An Integrated Genetic-Epigenetic Tool for Predicting Atherothrombotic Brain Infarction
Author(s): Meesha Dogan and Rob Philibert, Cardio Diagnostics, Coralville IA.
Presented: American Heart Association Scientific Sessions 2018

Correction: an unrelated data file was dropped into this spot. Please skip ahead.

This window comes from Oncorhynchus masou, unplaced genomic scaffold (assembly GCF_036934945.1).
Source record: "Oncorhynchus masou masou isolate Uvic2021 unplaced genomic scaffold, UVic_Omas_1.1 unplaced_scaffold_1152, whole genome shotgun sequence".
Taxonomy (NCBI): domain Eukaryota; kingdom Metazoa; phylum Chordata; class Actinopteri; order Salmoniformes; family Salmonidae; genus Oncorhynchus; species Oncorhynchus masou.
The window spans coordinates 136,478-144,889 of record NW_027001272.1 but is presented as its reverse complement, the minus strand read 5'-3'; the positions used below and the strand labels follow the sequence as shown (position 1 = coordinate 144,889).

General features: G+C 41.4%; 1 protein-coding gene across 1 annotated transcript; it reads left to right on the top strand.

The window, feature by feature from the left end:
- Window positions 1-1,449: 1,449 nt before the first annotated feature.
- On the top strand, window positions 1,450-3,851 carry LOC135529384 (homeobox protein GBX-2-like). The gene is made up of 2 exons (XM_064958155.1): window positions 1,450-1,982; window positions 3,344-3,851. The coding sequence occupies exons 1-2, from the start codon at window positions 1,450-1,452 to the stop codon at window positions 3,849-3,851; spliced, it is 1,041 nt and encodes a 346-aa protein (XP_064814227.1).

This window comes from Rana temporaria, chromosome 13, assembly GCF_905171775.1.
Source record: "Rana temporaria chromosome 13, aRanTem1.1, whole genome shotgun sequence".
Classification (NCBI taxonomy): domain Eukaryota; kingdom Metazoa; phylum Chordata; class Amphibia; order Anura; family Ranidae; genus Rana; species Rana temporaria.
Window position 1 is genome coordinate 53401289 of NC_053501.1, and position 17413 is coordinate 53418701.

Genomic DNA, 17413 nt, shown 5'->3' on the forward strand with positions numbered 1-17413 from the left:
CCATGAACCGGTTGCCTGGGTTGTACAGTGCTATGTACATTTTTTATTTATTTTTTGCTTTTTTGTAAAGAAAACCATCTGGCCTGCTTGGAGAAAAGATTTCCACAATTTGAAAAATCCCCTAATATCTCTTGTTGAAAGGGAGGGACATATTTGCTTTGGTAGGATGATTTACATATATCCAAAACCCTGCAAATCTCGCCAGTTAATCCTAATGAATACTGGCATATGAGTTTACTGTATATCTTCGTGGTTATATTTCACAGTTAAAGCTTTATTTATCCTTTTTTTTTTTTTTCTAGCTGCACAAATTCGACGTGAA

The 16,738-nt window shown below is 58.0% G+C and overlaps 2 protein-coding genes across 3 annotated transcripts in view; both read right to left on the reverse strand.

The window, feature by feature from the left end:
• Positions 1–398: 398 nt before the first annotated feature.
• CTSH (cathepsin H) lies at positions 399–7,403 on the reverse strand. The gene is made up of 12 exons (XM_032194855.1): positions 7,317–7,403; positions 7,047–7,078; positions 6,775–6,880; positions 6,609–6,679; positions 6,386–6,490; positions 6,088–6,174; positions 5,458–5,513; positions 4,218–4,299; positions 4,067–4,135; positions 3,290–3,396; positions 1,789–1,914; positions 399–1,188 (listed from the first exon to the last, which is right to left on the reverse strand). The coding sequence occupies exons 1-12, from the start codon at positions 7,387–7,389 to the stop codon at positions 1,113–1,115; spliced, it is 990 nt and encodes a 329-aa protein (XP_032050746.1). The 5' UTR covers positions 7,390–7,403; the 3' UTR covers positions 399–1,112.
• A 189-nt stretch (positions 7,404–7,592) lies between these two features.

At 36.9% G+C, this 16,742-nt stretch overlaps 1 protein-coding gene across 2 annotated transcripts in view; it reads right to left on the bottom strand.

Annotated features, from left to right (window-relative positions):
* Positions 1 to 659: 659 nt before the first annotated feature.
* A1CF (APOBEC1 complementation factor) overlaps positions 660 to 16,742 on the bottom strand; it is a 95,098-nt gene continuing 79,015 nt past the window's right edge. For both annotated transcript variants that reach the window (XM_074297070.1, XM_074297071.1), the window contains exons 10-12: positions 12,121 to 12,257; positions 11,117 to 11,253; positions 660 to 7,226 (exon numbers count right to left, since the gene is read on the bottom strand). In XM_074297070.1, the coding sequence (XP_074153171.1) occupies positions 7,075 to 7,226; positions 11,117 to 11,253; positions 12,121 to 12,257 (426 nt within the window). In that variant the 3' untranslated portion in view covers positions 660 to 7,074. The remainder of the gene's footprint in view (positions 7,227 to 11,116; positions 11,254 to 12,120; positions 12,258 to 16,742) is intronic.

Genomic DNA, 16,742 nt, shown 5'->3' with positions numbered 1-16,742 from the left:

Atherothrombotic Brain Infarction (ABI) is a common, but potentially preventable cause of death. Unfortunately, secondary to the complexity of the genetic and environmental architecture underlying vulnerability to ABI, sensitive and specific tools to assess risk for and guide treatment this form of stroke have not yet been developed. However, in recent work, we have shown that integrated genetic-epigenetic tools can assess and predict risk for CHD which suggests that a similar approach may work for predicting ABI. Using a related machine learning approach involving gradient boosting and recursive feature elimination with cross-validation, we analyzed the data from 1248 subjects, including 26 individuals with ABI, from Wave 8 of the Framingham Heart Study. Results were compared to those obtained from prediction incorporating only conventional risk factors for stroke such as cholesterol. We found that post-tuning, a panel of 32 markers that included 3 SNPs and 29 DNA methylation markers predicted ABI with average ROC AUC, sensitivity and specificity of ABI status prediction were 0.89+/-0.09, 0.67+/-0.18, and 0.98+/-0.01, respectively. In comparison, after tuning, the average ROC AUC, sensitivity, and specificity of ABI status prediction using the risk factors was only 0.67+/-0.22, 0.12+/-0.10, and 0.94+/-0.01, respectively. Overall, our integrated tool has a >50% improvement in our sensitivity, >20% improvement in ROC AUC, and ~4% improvement in specificity. These results suggest the possibility that Precision Medicine tools that use machine-based learning algorithms with both genetic and epigenetic data that can also be translated into next-generation digital PCR assays may be able to accurately predict the occurrence of ABI. However, in order to effectively construct and implement these tools, larger data sets from longitudinally informative cohorts for ABI as well as other forms of stroke will be necessary.